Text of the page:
PORTSMOUTH, N.H. (AP) ? One set of elections ends in early November as another begins when presidential hopefuls cross the unofficial starting line in the 2016 race for the White House.With control of the Senate at stake, the months leading up to the mid-term elections offer a clearer window on a crowd of potential presidential candidates already jockeying for position from Nevada to New Hampshire. Their cross-country touring will intensify this fall under the gaze of voters who will pick their parties' nominees. Look for the would-be contenders to road-test rhetoric, expand coalitions, and consider their own political flaws_while keeping close watch on each other. Democrats want Hillary Rodham Clinton to carry their flag; the Republican field remains crowded, and wide open. The presidential jousting will be most apparent in states like New Hampshire, home to the first-in-the-nation presidential primary and the site of closely-watched races for governor, Senate and the House.Whichever party controls the Senate after the November 4 balloting_Republicans need a six-seat gain to win the majority_will say much about what President Barack Obama can accomplish in the final two years of his presidency and the tone of the race to succeed him."The end of the 2014 general election does, in a sense, commence a beginning of the presidential primary phase," says New Hampshire Republican operative Rich Killion. "But an informal, unofficial opening to the process already is underway."Here's a look at potential 2016 candidates and what to expect this fall:HILLARY RODHAM CLINTON:The former secretary of state's every word will be parsed for her future plans. But Clinton has been offering plenty of hints that she's preparing for another campaign.Her biggest splash could come in Iowa, where she'll join her husband at Sen. Tom Harkin's annual steak fry fundraiser in Indianola on Sept. 14. The event is billed as a tribute to Harkin, but will generate wide interest as Clinton's first visit to Iowa since losing the 2008 caucuses.Clinton has limited her campaign activity since leaving the State Department, but this fall should give voters a more concrete look at how she might present her candidacy. Her allies are wary of a "third Obama term" label, so Clinton's speeches and appearances offer a chance to distinguish herself from the president.She will raise money for Democrats' four major campaign committees and could help several Senate campaigns where Obama remains a liability.JOE BIDEN:Vice President Joe Biden has not ruled out a third presidential bid and expects to be an active surrogate for Democrats this fall. Whether he'd challenge Clinton for the Democratic presidential nomination remains the big question.Biden headlined high-profile meetings with young voters, liberals and African-Americans. He's also raised money for congressional candidates in Nevada and incumbent governors in Connecticut and Illinois. Biden is expected to visit New Hampshire, where he maintains ties to party activists, and Iowa, where Rep. Bruce Braley faces Joni Ernst in one of the top Senate battlegrounds.OTHER DEMOCRATS:Several Democrats are building for a national campaign in case Clinton doesn't run ? or considering a longshot challenge.Maryland Gov. Martin O'Malley has been the most active, raising money for candidates in Iowa and New Hampshire and traveling to states with active mid-term contests.Former Virginia Sen. Jim Webb recently traveled to Iowa. Vermont Sen. Bernie Sanders, an independent who caucuses with Democrats, plans to visit the Hawkeye State in mid-September. Massachusetts Sen. Elizabeth Warren has denied interest in the White House but would face pressure to run if Clinton doesn't.JEB BUSHMore than seven years out of office, former Florida Gov. Jeb Bush has been quieter than some of his GOP colleagues as he focuses on his private business dealings.He recently said he'd begin a more aggressive schedule to help Republicans this fall. He's set to headline a Florida fundraiser in late September to benefit top Republican Senate candidates, a group expected to include Cory Gardner in Colorado, Ernst in Iowa, Monica Wehby in Oregon and Tom Cotton in Arkansas.RAND PAULKentucky Sen. Rand Paul has been perhaps the most aggressive prospective candidate.The ophthalmologist recently squeezed in a mission to perform eye surgeries in Guatemala_and invited news organizations to cover it_between stops in Iowa and South Carolina. He's confirmed September appearances in California and Virginia, and October visits to North Carolina and New Hampshire, among dozens more possible stops.The libertarian-leaning Paul, the son of former Texas Rep. Ron Paul, is trying to build on the small but passionate coalition assembled by his father. The elder Paul wasn't taken seriously by many Republicans, but Rand Paul has emerged as a leading GOP voice on foreign and domestic policy.CHRIS CHRISTIEWorking to move past a bridge-clogging scandal that shadowed his plans, New Jersey Gov. Chris Christie continues an aggressive travel schedule this fall as chairman of the Republican Governors Association.Having already visited New Hampshire, he's announced a trip to South Carolina, where he'll have a chance to test his message with more conservative voters. He's also planning trips to Ohio, Wisconsin and Florida.Christie leads a delegation of New Jersey business and political leaders to Mexico in early September, a trip that gives him a chance to bolster his appeal with Latino voters and burnish his foreign policy chops. And at home, Christie will unveil a budget plan that is sure to draw fury from Democrats and union leaders.RICK PERRYEyeing a second presidential bid, Texas Gov. Rick Perry was already facing challenges related to his disastrous 2012 campaign before his recent felony indictments.His advisers suggest the charges could actually help his political prospects, and he has pressed ahead with visits to Iowa, Washington, D.C., New Hampshire, and more.Perry heads to Iowa in early September shortly before a weeklong economic tour across Asia. He'll turn his attention to helping Republican governors win reelection when he returns.The Texas governor will launch a European tour in October.OTHER REPUBLICANS:The possible GOP field also includes Florida Sen. Marco Rubio, Louisiana Gov. Bobby Jindal and Indiana Gov. Mike Pence. Wisconsin Gov. Scott Walker hopes to use his reelection test this fall as a springboard into 2016. Others must convince skeptical party leaders they have mainstream appeal ? a group that includes conservative firebrand Texas Sen. Ted Cruz and social conservative Rick Santorum.___AP writers Jill Colvin in New Jersey and Mike Mishak in Florida contributed to this report.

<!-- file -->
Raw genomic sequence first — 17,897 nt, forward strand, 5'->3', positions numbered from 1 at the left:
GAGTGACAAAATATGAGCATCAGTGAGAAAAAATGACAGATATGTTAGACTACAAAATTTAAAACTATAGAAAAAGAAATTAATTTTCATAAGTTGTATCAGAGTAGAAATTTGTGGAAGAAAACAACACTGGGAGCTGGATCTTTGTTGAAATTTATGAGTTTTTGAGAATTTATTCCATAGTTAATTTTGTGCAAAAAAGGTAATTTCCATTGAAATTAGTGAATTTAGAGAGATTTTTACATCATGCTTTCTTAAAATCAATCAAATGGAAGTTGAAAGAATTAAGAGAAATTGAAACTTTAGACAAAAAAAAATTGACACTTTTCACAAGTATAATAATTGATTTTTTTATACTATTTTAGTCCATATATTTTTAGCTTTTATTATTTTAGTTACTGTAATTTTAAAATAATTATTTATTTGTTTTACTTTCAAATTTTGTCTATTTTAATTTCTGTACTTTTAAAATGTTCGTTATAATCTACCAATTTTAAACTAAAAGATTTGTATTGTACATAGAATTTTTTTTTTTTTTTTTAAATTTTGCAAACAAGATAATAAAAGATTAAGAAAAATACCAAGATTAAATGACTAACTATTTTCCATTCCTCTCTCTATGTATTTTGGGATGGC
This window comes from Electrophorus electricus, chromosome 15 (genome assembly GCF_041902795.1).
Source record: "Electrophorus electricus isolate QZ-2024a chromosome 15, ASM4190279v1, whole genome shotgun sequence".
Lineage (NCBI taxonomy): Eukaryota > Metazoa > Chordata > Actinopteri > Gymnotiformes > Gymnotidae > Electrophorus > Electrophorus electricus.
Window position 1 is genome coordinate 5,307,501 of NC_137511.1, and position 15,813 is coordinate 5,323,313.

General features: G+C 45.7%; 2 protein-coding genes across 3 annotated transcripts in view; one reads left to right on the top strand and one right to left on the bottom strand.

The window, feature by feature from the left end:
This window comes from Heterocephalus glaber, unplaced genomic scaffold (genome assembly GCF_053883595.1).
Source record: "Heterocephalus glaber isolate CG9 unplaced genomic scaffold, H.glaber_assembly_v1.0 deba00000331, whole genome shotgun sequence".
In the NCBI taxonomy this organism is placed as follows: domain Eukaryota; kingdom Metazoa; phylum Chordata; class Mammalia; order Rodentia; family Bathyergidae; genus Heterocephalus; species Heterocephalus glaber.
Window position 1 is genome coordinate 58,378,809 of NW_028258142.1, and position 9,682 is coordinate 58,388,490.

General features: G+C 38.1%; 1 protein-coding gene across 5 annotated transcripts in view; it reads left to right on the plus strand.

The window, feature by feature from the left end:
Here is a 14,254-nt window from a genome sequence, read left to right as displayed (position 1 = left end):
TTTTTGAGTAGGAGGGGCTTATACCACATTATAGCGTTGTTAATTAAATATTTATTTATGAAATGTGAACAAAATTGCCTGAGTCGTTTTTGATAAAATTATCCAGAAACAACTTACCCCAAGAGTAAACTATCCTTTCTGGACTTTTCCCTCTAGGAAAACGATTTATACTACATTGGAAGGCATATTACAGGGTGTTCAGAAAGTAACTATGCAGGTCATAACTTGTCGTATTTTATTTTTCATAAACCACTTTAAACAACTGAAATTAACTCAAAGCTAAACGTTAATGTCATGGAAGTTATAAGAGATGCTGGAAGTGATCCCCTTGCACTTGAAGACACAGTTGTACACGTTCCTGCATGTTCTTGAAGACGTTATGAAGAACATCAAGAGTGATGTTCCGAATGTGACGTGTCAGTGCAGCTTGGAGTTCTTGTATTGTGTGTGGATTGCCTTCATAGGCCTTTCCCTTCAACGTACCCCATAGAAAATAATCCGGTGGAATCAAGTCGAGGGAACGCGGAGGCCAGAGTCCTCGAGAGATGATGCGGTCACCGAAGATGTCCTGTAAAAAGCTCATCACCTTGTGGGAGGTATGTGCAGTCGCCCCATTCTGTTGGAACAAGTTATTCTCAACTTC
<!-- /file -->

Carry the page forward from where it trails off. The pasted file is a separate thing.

Invisible Fences of Our Lives and Politics